- Acting of Lead Performers
- Acting of Supporting Cast
- Music Score
- Title Sequence
- Historical Importance
- Would You Recommend?
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- kevin sellers
Excellent early Don Siegel crime drama, featuring four of the best written and acted villains that you're likely to see on film. Let's list them, shall we? First there's Eli Wallach's sadistic psycho. Then you have Richard Jaeckel's cocky, bemused getaway car driver. Vaughn Taylor, who usually played folksy New Englanders, is the wheelchair bound drug czar of S.F. who memorably stares at Eli Wallach as he bumbles through his explanation of why he doesn't have all the H on him, and then utters the best two lines in Stirling Silliphant's screenplay, "You're dead." And best of all is Robert Keith (Brian's dad) as Wallach's creepy mentor who has a sick fascination with the last words of murder victims. Compared to these bad guys the cops are not nearly as interesting, but I kind of like the contrast between their workaday, low key goodness and the drug dealers' flamboyant evil. Somewhere in the middle between good and evil (Yes, Ms. Clichae, there is one ambiguous character in this film!) we have Mary La Roche playing a woman who discovers the heroin that has been planted in a doll onboard ship and decides to keep it. Is she planning to go to the cops? The film never says. Don Siegel handles the foregoing with tight pacing and great atmospherics, like a hit in a steam room and a seduction in an aquarium. And Silliphant's writing, while a bit too talky and self conscious where the villains are concerned, is thankfully terse and spare with the cops. Finally, there is the great location shooting in San Francisco, a city for which Siegel obviously has a feel ("Dirty Harry," anyone?) So let's give it an A minus. P.S. Great shot of the odious, under construction Embarcadero Freeway that was mercifully torn down, thanks to visionary mayor Art Agnos, in the early 90s.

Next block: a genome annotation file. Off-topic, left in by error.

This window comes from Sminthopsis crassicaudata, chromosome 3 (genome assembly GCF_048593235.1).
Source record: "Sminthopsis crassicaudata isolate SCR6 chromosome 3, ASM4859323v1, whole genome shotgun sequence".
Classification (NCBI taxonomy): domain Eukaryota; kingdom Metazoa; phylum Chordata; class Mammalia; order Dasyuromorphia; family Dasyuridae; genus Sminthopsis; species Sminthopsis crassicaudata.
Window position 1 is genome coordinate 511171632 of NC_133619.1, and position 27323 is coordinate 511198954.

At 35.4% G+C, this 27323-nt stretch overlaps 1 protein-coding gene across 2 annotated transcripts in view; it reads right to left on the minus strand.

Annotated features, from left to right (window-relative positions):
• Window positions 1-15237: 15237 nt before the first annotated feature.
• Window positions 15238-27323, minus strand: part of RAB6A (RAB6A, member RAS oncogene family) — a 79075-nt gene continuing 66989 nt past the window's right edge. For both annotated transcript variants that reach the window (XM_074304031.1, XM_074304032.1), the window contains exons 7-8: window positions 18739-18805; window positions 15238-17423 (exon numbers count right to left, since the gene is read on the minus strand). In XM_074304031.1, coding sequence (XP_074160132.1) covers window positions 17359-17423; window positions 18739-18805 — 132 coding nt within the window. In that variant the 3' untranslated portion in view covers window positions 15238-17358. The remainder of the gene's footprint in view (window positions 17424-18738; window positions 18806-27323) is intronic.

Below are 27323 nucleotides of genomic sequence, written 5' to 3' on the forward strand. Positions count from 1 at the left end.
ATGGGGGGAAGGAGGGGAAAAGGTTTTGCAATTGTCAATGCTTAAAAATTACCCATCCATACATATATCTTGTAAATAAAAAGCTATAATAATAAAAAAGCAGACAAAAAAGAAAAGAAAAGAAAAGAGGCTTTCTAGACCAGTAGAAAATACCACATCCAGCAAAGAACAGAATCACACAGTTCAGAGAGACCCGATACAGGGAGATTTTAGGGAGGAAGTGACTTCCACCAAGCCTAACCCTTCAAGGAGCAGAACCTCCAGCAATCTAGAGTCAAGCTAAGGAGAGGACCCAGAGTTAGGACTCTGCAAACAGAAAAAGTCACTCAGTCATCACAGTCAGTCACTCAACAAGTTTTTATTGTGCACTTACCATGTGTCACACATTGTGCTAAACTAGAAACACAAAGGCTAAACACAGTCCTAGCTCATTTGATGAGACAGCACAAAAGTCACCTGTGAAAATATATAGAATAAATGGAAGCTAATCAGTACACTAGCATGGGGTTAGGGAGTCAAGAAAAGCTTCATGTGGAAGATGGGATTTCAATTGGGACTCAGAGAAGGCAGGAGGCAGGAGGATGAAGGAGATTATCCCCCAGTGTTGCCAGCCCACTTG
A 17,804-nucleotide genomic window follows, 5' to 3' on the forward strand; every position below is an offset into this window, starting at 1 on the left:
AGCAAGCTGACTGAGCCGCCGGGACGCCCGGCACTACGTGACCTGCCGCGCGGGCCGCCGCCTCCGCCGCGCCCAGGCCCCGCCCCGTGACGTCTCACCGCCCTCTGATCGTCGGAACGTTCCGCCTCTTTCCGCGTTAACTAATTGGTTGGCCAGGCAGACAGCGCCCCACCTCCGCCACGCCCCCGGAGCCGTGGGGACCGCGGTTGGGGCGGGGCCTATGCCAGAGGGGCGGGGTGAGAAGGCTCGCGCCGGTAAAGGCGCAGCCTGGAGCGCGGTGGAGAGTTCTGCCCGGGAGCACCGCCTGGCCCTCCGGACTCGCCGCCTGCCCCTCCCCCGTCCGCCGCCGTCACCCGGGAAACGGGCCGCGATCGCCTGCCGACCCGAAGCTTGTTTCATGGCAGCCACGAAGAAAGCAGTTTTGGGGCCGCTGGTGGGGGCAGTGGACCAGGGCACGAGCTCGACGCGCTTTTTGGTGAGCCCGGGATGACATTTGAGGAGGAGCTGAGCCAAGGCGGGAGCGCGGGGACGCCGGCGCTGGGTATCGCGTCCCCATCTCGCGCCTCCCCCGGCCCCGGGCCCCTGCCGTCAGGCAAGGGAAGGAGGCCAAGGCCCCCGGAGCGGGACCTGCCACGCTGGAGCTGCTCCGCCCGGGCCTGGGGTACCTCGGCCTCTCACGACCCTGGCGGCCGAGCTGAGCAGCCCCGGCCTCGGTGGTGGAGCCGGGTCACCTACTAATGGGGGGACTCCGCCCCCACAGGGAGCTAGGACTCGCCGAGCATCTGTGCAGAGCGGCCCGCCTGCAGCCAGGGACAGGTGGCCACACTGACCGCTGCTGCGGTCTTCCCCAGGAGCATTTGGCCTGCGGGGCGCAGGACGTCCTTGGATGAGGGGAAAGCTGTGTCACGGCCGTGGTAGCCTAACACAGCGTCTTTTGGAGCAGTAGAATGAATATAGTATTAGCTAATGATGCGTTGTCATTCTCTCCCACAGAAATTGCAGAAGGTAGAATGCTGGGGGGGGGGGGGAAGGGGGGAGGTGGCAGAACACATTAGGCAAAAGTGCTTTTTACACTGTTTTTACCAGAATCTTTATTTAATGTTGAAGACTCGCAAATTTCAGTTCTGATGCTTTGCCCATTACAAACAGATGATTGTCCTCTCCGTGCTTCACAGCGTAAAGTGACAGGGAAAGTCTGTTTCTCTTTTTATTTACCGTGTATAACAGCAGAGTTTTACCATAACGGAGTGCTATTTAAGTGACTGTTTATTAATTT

The Lineup is Fine
The Good guys: plain, strong, decisive men who protect women & children & each other or there is hell to pay. The bad guys: nicely dressed, drug dealing creeps who deceive themselves & others, kill, & hide behind women's skirts. The action: identifying & tracking down the bad guys who wangle, threaten, & shoot their fellows ( including the wheel-chaired king-pin who gets pushed over a railing & splats onto an ice-rink )then are car chased to a dead-end highway to be shot or plummeted to death down a construction project. This America movie has my blessing!
My youthful memories before my eyes
- Marilyn Volpert
Holy Cow! I feel like I just was back in my old stomping grounds! I missed the first half hour and was hoping to find this on the schedule again, so I can see if Playland at the Beach was shown. We lived close by that and the Cliff House and the Sutro Baths, etc. I went there after the fire and grabbed a couple of old nails from the debris, just to have a piece of my history.There were shots of the old 1955 Buick, special, three toned car that I learned to drive on! Anyone who loves Old San Francisco will jump for joy over this one!
Thank you for bringing back Film Joir. He captured the real essence of what it was all about. No Hollywood glamour, just the core of what reality is, like in his books. I thouroughly enjoyed his movies of which I have not seen but were so true and exciting. I don't think much of your other guests but he was new and brilliant. I cannot get enough of Betty Davis and Ruth Chatterton and I also wish that you would show some of the movies on complicted women narrated by Jane Fonda. I havn't seen them. Please stick to Old Hollywood as much as possible.t ucomperable.
A Bay to Breakers Thrill Ride
A true San Francisco thriller filmed entirely on location. The final chase traverses the entire city and ends on a former freeway. Captures the time period perfectly and shows the Sutro Baths before the fire. If you love The City and its history, you'll love this movie.
A San Francisco treat, with Wallach, R. Keith, Jaeckel and Siegel at their best.